Kubernetes Operator: LINSTOR’s Little Helper

Before we describe what our LINSTOR Operator does, it is a good idea to discuss what a Kubernetes Operator actually is. If you are already familiar with Kubernetes Operators, feel free to skip the introduction.

Introduction

CoreOS describes Operators like this:

An Operator is a method of packaging, deploying and managing a Kubernetes application. A Kubernetes application is an application that is both deployed on Kubernetes and managed using the Kubernetes APIs and  kubectl tooling.

That is quite a lot to grasp if you are new to the concept of Operators. What users want to do is their work, without having to worry about setting up infrastructure. Still, there is more to a software lifecycle than just firing up the application in a cluster once. This is where an Operator comes into play. In my opinion, a good analogy is to think of a Kubernetes Operator as an actual human operator. So what would the responsibilities of such a human operator be?

A human operator would be an expert in the business logic of the software that she runs and the dependencies that need to be fulfilled to run the software. Additionally, the operator would be responsible for configuring the software: to scale it, to upgrade it, to make backups, and so on. This is also the responsibility of a Kubernetes Operator implemented in software. It is a software component that is built by experts for a particular containerized software. This Operator is executed by an administrator who isn’t necessarily an expert for that particular software.

A Kubernetes Operator is executed in the Kubernetes cluster itself. In contrast to shell scripts or Ansbile playbooks, which are pretty generic, the Operator framework has one specific purpose, as well as access to Kubernetes cluster information. Additionally, they are managed by standard Kubernetes tools and not some external tools for configuration management. An Operator has a managed lifecycle on its own and is managed by the lifecycle manager.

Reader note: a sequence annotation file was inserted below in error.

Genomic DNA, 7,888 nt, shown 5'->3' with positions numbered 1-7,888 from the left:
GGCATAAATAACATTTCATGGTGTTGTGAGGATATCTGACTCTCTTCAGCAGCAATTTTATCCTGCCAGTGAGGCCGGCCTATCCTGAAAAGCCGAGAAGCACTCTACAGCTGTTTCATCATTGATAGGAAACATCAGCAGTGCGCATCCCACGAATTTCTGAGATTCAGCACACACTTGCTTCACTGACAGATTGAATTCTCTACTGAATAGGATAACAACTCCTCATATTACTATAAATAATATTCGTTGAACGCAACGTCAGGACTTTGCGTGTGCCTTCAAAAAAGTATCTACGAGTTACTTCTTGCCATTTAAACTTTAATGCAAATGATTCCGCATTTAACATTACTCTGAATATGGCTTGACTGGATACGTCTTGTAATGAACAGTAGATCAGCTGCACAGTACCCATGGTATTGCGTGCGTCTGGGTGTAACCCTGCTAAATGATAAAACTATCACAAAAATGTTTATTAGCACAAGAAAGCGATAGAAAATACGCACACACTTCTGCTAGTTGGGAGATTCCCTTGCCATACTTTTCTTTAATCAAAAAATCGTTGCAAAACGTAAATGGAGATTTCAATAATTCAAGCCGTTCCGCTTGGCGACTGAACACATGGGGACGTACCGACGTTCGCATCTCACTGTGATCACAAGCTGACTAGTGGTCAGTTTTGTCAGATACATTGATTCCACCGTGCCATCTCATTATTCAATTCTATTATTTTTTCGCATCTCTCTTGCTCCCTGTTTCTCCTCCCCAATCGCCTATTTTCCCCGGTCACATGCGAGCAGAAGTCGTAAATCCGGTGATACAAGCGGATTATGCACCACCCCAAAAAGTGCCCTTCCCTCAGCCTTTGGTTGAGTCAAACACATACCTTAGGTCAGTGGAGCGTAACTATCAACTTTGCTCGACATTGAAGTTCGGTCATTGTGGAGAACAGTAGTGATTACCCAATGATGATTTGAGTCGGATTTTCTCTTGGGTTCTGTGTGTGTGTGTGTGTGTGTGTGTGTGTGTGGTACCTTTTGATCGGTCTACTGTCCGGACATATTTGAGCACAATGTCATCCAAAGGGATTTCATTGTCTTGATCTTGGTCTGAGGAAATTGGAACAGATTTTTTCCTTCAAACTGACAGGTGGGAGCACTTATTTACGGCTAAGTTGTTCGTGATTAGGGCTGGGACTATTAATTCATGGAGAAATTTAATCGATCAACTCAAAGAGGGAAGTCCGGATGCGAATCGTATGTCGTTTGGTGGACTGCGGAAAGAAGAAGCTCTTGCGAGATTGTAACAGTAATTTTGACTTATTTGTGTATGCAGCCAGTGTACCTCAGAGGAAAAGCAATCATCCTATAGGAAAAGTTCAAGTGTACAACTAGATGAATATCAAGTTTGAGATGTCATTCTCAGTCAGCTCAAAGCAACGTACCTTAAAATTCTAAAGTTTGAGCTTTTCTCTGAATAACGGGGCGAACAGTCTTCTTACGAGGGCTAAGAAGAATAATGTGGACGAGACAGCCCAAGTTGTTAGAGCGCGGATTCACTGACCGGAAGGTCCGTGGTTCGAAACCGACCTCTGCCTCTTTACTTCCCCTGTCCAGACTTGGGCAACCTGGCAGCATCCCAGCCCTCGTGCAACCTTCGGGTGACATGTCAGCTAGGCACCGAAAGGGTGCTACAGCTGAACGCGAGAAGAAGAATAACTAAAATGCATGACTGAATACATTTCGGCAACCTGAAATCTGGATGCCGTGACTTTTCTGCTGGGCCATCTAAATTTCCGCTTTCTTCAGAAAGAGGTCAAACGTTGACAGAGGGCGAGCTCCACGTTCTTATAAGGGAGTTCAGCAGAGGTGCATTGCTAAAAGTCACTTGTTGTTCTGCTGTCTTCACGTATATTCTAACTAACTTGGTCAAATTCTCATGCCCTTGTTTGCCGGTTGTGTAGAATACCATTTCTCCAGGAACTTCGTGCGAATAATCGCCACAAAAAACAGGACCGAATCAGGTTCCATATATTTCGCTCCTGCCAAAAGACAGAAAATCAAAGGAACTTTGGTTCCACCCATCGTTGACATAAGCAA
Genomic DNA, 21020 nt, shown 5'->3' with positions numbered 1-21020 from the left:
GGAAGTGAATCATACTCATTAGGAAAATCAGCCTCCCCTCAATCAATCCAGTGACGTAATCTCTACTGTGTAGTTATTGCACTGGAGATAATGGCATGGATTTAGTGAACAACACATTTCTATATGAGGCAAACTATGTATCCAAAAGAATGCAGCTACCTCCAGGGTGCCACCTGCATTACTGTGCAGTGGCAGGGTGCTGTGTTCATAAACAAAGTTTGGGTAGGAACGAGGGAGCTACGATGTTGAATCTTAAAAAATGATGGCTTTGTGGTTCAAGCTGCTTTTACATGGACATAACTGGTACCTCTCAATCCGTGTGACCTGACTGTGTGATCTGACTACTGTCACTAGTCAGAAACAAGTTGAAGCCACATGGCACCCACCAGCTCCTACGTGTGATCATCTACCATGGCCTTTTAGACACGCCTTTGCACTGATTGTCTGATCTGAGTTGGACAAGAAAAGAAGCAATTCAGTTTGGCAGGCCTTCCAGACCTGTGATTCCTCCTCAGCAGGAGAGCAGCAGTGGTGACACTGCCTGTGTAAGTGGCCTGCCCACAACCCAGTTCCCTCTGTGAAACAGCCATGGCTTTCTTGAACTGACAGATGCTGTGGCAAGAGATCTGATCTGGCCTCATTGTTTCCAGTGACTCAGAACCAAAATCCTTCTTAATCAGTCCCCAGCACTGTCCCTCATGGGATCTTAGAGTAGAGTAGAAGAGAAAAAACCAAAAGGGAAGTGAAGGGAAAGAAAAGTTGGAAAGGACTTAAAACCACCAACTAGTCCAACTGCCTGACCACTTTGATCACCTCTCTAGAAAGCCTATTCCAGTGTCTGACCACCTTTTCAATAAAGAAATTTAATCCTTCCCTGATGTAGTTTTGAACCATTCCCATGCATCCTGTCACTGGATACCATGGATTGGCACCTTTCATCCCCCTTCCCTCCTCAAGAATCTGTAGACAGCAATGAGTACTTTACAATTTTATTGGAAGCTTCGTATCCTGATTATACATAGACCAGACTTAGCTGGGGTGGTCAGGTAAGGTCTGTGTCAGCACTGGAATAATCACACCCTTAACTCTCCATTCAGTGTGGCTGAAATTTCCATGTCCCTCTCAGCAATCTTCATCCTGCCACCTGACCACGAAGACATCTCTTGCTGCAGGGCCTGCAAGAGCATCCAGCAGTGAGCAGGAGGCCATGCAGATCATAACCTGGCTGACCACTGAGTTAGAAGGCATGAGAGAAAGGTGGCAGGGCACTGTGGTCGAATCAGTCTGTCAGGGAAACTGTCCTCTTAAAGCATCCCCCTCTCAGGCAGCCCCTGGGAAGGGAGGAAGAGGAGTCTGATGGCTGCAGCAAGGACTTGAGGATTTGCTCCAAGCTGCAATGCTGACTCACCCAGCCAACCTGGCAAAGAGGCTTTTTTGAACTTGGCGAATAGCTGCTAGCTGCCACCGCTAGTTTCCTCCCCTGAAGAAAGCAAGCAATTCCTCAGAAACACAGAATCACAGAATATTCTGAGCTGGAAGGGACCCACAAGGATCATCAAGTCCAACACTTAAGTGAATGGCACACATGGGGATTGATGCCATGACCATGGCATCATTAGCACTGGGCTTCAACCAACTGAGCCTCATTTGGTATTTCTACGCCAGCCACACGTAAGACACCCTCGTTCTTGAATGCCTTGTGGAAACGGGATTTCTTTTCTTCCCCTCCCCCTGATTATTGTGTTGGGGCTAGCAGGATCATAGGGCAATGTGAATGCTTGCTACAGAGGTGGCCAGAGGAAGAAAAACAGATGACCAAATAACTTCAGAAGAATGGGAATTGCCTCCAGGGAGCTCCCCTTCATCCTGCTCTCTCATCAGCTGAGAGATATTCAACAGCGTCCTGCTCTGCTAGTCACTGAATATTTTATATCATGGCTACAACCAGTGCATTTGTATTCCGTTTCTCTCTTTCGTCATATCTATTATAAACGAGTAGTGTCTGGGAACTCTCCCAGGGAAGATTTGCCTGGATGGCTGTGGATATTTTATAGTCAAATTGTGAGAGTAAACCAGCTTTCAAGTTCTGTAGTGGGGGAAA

LINSTOR Operator

CoreOS FAQ contains the following sentence:

Experience has shown that the creation of an Operator typically starts by automating an application’s installation and self-service provisioning capabilities, and then evolves to take on more complex automation.

This pretty much sums up the current state of the linstor-operator. The project is still very young and the current focus was on automating the setup of the LINSTOR cluster. If you are familiar with LINSTOR, you know that there is a central component named the LINSTOR controller, and workers — named LINSTOR satellites — that actually create LVM volumes and configure DRBD to provide data redundancy.

Currently, the Operator can add new nodes/kubelets to the LINSTOR cluster by registering them with their name and network interface configuration by the LINSTOR controller. A second important task is that a LINSTOR satellite can actually provide storage to the cluster. Therefore, the linstor-operator can also register one or multiple storage pools. Metrics of the LINSTOR satellite set’s storage pools are exposed by the operator. Therefore the system administrator saves a lot of time, because the LINSTOR Kubernetes Operator automates a lot of standard tasks, which were previously performed manually.

Future work

There is a lot of possible future work that can be done. Some tasks are obvious, some will be driven by actual input of our users. For example we think that configuring storage is one of the pain points for our uses. Therefore, having a sidecar container that can discover and prepare storage pools to be consumed by LINSTOR might be a good idea. In a dynamic environment such as Kubernetes it might be worthwhile to handle nodes failures in clever ways. We also have container images that can inject the DRBD kernel module into the running host kernel, which could help users with getting started with DRBD. High Availability is always an important topic and related to that using etcd as database backend. Further, we want to tackle one of the core tasks of Operators, which is managing upgrades from one LINSTOR controller version to the next.

Thanks to Hayley for reviewing this blog post, she is too busy doing the actual work. This is just a subset of the capabilities we plan for the linstor-operator. Stay tuned for more information!

 

Roland Kammerer
Software Engineer at Linbit
Roland Kammerer studied technical computer science at the Vienna University of Technology and graduated with distinction. Currently, he is a PhD candidate with a research focus on time-triggered realtime-systems and works for LINBIT in the DRBD development team.
3 replies
  1. kvaps
    kvaps says:

    Heh, I wrote own ansible based operator for linstor using operator-sdk very quickly!
    This operator adds few more resources into our kubernetes clusters:
    – linstorNodes: – describes and manages nodes inside linstor cluster and all their options
    – linstorStoragePools – describes and manages storage pools and all their opttions
    – linstorController – describes common controller’s options

    I would be happy to see official linstor operator. I can publish the sources of my own if you interested in it 🙂

    Reply

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